Since 2020, working remotely has become a reality for professional teams worldwide.

Although this kind of work environment wasn’t entirely new to some people, remote meetings have always been challenging for managers and company leaders.

Some leaders use check-in questions with the Check-In Meeting model to make work meetings more productive and a touch-base for remote team members and overall asynchronous communication. However, not all of them know how to drive these strategies to be successful.

Asking the right questions can help leaders conduct more effective meetings. In this article, we share some helpful check-in questions for remote teams.

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What is a Check-In Meeting?

A check-in meeting is a regular informal meeting, conducted daily or weekly, that helps team members connect with their coworkers. The usual goal of this meeting is to get updates about projects, challenges, work opportunities, and potential issues that the team might face with their jobs.

Check-in meetings are also crucial for keeping updated on how team members are feeling, and for maintaining a positive and healthy professional relationship with them.

Why Do Managers Perform Check-Ins? 

Why managers do check in questions

Check-in meetings are essential because they help managers and team leaders track what is going on with the team and their work projects. 

Managers and team leaders also perform check-ins to:

  • Make weekly recaps.
  • Communicate about teams metrics or goals.
  • Oversee the team’s workload.
  • Plan for expected new projects or tasks.
  • Support team members on activities or work environment well-being.
  • Analyze potential takeaways from finished tasks or projects.
  • Increase team engagement.

How to Use Check-In Questions for Remote Teams

Questions are an excellent way to start when working on a check-in meeting with your remote team. They assist you with:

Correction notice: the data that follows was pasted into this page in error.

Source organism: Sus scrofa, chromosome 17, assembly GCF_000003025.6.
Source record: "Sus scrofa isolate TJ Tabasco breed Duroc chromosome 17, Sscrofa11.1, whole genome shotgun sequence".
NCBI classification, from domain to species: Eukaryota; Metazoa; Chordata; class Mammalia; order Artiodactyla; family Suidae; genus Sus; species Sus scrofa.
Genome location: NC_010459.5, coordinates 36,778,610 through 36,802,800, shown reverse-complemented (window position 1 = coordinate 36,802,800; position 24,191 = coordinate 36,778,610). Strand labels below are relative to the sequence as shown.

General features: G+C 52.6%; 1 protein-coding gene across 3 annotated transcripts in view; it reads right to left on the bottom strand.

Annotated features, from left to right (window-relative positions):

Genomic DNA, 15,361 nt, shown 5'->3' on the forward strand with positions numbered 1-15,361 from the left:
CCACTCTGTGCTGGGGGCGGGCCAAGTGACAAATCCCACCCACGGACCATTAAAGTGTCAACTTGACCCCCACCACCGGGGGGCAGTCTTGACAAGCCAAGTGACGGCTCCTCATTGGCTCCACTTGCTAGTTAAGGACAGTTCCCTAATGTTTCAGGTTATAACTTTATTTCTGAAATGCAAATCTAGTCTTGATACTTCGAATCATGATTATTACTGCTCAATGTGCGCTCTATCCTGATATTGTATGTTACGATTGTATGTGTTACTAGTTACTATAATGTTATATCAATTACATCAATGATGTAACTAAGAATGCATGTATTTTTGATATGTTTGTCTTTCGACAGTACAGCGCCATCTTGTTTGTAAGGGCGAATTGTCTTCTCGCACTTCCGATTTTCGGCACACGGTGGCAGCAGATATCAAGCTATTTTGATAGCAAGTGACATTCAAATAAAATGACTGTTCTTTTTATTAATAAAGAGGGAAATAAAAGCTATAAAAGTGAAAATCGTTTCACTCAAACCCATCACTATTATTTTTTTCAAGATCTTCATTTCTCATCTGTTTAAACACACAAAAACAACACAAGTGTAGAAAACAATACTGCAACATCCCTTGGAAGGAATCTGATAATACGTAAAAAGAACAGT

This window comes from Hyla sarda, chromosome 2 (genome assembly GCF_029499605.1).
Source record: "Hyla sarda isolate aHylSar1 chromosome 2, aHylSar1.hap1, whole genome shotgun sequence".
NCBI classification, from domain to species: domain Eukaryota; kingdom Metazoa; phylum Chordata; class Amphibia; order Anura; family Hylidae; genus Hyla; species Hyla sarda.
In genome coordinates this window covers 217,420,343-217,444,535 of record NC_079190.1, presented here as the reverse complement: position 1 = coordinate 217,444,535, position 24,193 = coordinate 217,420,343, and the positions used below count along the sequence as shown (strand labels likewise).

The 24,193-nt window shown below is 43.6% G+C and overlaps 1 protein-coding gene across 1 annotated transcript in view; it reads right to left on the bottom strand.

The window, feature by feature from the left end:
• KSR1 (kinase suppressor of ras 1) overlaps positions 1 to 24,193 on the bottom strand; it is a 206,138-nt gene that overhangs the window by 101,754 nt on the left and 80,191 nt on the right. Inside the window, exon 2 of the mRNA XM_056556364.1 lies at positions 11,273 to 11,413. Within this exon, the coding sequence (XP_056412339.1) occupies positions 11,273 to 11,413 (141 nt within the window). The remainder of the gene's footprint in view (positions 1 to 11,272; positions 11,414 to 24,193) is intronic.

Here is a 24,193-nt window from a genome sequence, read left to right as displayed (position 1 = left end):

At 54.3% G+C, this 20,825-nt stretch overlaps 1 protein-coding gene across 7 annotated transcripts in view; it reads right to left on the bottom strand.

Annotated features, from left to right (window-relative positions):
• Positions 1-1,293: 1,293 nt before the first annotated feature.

• Breaking the ice and engaging your team in the session you are about to have.
  • Connecting team members.
  • Stimulating conversation about a particular topic or issue.
  • Creating an open and safe space for team discussion.
  • Creating a team-building routine.

There are a few ways you can use check-in questions in your remote team’s meetings. And with the support of Jell, you can create customized check-in appointments and templates to lead better meetings with your team.

One-on-One meetings

One on One check in

This type of check-in meeting is conducted between a manager and a team member to share feedback, work-related issues, career goals, and individual guidance.

One-on-one check-in questions can be used as an icebreaker to start the conversation or even to get to know each other better in a more personal way.

Weekly Recap

Weekly recap check in

Weekly recaps are check-in meetings usually conducted at the end of a workweek, so the team can discuss projects, accomplishments, and challenges that might have come up over the preceding days.

Check in questions, in this case, help managers start the conversation about a topic or a project, understand team members’ roles and responsibilities on a specific task, and bring up potential issues that need to be addressed.

Communication Meeting

Roll up check in

A communication meeting is usually conducted to gather information from the whole team about accomplishments, progress, milestones achieved, or other relevant information you need to share with stakeholders or someone up the chain of command.